Cobaltite is a sulfide mineral composed of cobalt, arsenic, and sulfur, CoAsS. Its impurities may contains up to 10% iron and variable amounts of nickel. Structurally, it resembles pyrite (FeS2) with one of the sulfur atoms replaced by an arsenic atom.
Molybdite is the naturally occurring mineral form of molybdenum trioxide MoO3. It occurs as yellow to greenish needles and crystallizes in the orthorhombic crystal system.
Rheniite is a very rare rhenium sulfide mineral (ReS2). It forms metallic, silver grey platey crystals in the triclinic - pinacoidal class. It has a specific gravity of 7.5.
A native metal is any metal that is found pure in its metallic form in nature. Metals that can be found as native deposits singly or in alloys include aluminium, antimony, arsenic, bismuth, cadmium, chromium, cobalt, indium, iron, manganese, molybdenum, nickel, niobium, rhenium, selenium, tantalum, tellurium, tin, titanium, tungsten, vanadium, and zinc, as well as two groups of metals: the gold group, and the platinum group. The gold group consists of gold, copper, lead, aluminium, mercury, and silver. The platinum group consists of platinum, iridium, osmium, palladium, rhodium, and ruthenium. Amongst the alloys found in native state have been brass, bronze, pewter, German silver, osmiridium, electrum, white gold, and silver-mercury and gold-mercury amalgam.
Drysdallite is a rare molybdenum selenium sulfide mineral with formula Mo(Se,S)2. It crystallizes in the hexagonal system as small pyramidal crystals or in cleavable masses. It is an opaque metallic mineral with a Mohs hardness of 1 to 1.5 and a specific gravity of 6.25. Like molybdenite it is pliable with perfect cleavage.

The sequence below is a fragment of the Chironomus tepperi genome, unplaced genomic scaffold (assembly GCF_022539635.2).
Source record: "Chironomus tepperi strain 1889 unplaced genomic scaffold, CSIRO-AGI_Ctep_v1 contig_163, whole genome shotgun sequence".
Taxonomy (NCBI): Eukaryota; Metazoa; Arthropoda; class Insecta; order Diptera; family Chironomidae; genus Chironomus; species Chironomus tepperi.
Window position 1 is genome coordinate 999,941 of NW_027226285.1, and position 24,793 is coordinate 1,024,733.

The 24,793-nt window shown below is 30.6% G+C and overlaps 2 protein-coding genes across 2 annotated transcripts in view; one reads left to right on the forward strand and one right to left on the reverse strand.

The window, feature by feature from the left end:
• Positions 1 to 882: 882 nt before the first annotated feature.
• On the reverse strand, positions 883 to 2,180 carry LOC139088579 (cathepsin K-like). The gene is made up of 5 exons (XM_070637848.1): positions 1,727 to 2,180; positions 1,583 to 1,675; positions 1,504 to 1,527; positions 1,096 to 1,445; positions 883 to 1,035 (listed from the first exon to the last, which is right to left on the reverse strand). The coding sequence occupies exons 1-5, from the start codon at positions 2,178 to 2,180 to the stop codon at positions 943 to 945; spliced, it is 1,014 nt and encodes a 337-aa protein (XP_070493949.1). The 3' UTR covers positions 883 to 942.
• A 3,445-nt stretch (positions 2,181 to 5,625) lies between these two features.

The Climax mine, located in Climax, Colorado, United States, is a major molybdenum mine in Lake and Summit counties, Colorado. Shipments from the mine began in 1915. At its highest output, the Climax mine was the largest molybdenum mine in the world, and for many years it supplied three-fourths of the world's supply of molybdenum.
The Henderson molybdenum mine is a large underground molybdenum mine west of the town of Empire in Clear Creek County, Colorado, USA. The Henderson mine, which has produced molybdenum since 1976, is owned by Freeport-McMoRan.
Ferrimolybdite is a hydrous iron molybdate mineral with formula: Fe3+2(MoO4)3·8(H2O) or Fe3+2(MoO4)3·n(H2O). It forms coatings and radial aggregates of soft yellow needles which crystallize in the orthorhombic system.
Lindgrenite is an uncommon copper molybdate mineral with formula: Cu3(MoO4)2(OH)2. It occurs as tabular to platey monoclinic green to yellow green crystals.